Little Women – Review – East Riding Theatre
Little Women – Review
East Riding Theatre, December 2019
by Karl Hornsey
Timing is everything, so the saying goes, and director Jake Smith and writer Laura Turner got it spot on with this year’s Christmas production at the East Riding Theatre in Beverley. With a big-screen version of Louisa May Alcott’s Little Women about to hit the cinemas, those lucky enough to get a ticket to the ERT have been treated to a wonderful and delicate adaptation of the ever-popular novel.
Smith has form at the ERT, having crafted Goodnight Mister Tom last year and the unforgettable It’s A Wonderful Life in 2017, adding to the theatre’s reputation for staging productions that bit different at Christmas, rather than treading the same ground as many others. Add in a host of outstanding performances from the eight-strong cast, many of whom are familiar to regular ERT audiences, and the creative team have hit upon another winner.
“Pulls on the heartstrings”
The story starts and ends at Christmas, but that’s about where the festive link ends, and at times this isn’t an easy or safe watch. There are strands of genuine emotion throughout, but the all-important balance is right. It doesn’t spill over into sentimentality or mawkishness, but it certainly pulls on the heartstrings, especially during the second half as the Little Women grow up and go their separate ways.
For those of you unfamiliar with the story, it is set during the American Civil War more than 150 years ago, and focuses on the female members of the March family – sisters Meg, Jo, Amy and Beth – and their mother, with their father away on service. There’s a huge amount of source material to pack into this two-hour stage production, and some of the novel’s major plotlines are skimmed over or omitted, but it’s as faithful as it can be, given the obvious restraints of time and space.
Before I move onto the merits of the various cast members, special mention must go to Ed Ullyart, who has been responsible for all of the ERT’s six Christmas set designs, and is an absolute genius at making the most of the small space in which he has to work.
The opening introduces the March girls as they giddily look forward to Christmas, with their ever-patient Marmee trying to keep them in check, but the sense of upheaval is never far from their minds, and they must make their way in the world without their absent father. The individual character traits of the four Little Women are gradually teased out in subtle, yet beautifully believable performances by Evie Guttridge (Amy), Louise Willoughby (Beth), Laura Peterson (Jo) and Laura Mould (Meg) – all boasting very decent American accents as well, it must be noted. Had any of the quartet gone over the top and made them into caricatures, the production would have greatly suffered, but all four delivered nuance and emotion in spades.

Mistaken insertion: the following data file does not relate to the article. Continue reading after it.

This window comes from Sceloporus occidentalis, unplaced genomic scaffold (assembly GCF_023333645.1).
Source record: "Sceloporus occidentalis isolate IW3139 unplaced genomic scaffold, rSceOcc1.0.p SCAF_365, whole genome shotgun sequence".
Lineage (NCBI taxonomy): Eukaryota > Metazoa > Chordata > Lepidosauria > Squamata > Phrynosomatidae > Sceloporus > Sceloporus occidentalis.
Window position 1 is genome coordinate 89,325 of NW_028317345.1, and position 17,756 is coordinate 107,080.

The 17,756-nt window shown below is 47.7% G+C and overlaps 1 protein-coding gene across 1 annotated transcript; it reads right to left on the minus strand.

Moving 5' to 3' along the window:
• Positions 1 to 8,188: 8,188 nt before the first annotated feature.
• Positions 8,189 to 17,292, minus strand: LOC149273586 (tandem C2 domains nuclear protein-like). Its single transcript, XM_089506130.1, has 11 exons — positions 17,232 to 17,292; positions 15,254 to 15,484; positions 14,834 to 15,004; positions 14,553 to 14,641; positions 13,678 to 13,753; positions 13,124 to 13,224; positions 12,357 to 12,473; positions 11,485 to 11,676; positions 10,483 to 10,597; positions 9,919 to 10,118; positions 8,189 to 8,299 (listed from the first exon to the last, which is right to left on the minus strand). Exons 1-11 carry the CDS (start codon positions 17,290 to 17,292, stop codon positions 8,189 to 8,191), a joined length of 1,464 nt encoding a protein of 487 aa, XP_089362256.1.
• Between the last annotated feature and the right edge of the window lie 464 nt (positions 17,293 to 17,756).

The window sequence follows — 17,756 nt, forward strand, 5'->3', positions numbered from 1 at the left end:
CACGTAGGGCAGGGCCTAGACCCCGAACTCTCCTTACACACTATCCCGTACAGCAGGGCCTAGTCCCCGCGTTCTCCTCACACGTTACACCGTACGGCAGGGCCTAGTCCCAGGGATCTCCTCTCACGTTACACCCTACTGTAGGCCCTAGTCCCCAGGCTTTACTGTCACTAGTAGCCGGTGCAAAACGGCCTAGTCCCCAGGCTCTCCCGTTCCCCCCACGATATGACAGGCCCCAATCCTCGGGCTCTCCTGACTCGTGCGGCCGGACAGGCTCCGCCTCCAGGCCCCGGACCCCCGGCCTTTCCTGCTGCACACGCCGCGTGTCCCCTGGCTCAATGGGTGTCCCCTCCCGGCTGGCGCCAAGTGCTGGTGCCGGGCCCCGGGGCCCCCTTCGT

Without giving away too much of the plot, the character of Jo largely drives the story, as she tries to keep her fiery temper and frustrations in check, while also dealing with her feelings for neighbour Laurie, played pitch-perfectly by Michael Kinsey. While Meg gets the seemingly rough deal of being the eldest and almost replacing her father in the household, Beth maintains peace between the four, and Amy as the youngest gets most of the funniest lines, delivered with excellent comic timing by Guttridge.
While their father’s absence and Beth’s worrying health are constant undercurrents, the first half is largely upbeat, but the same cannot be said for the second. In fact, judging by the amount of sniffling and eye-dabbing going on around us, there’s no doubting the ability of Laura Turner to pull on the heartstrings with this adaptation, and of the actors to portray the challenges of the tragic situation that unfolds. As the plot moves on, the Little Women diverge from a close-knit family unit into disparate strands, making their own decisions in life and their own way in the world, before finally gathering once again for Christmas.
There’s a fine line to be negotiated with such, at times, dark material, especially at this time of year, and that’s what ultimately makes this such a special production. The blend of Smith’s direction and imagination, and the collective talent of the eight actors involved, make this a Christmas treat with a difference. And one that you might just still be lucky enough to find a ticket for.
images: Gavin Prest Photography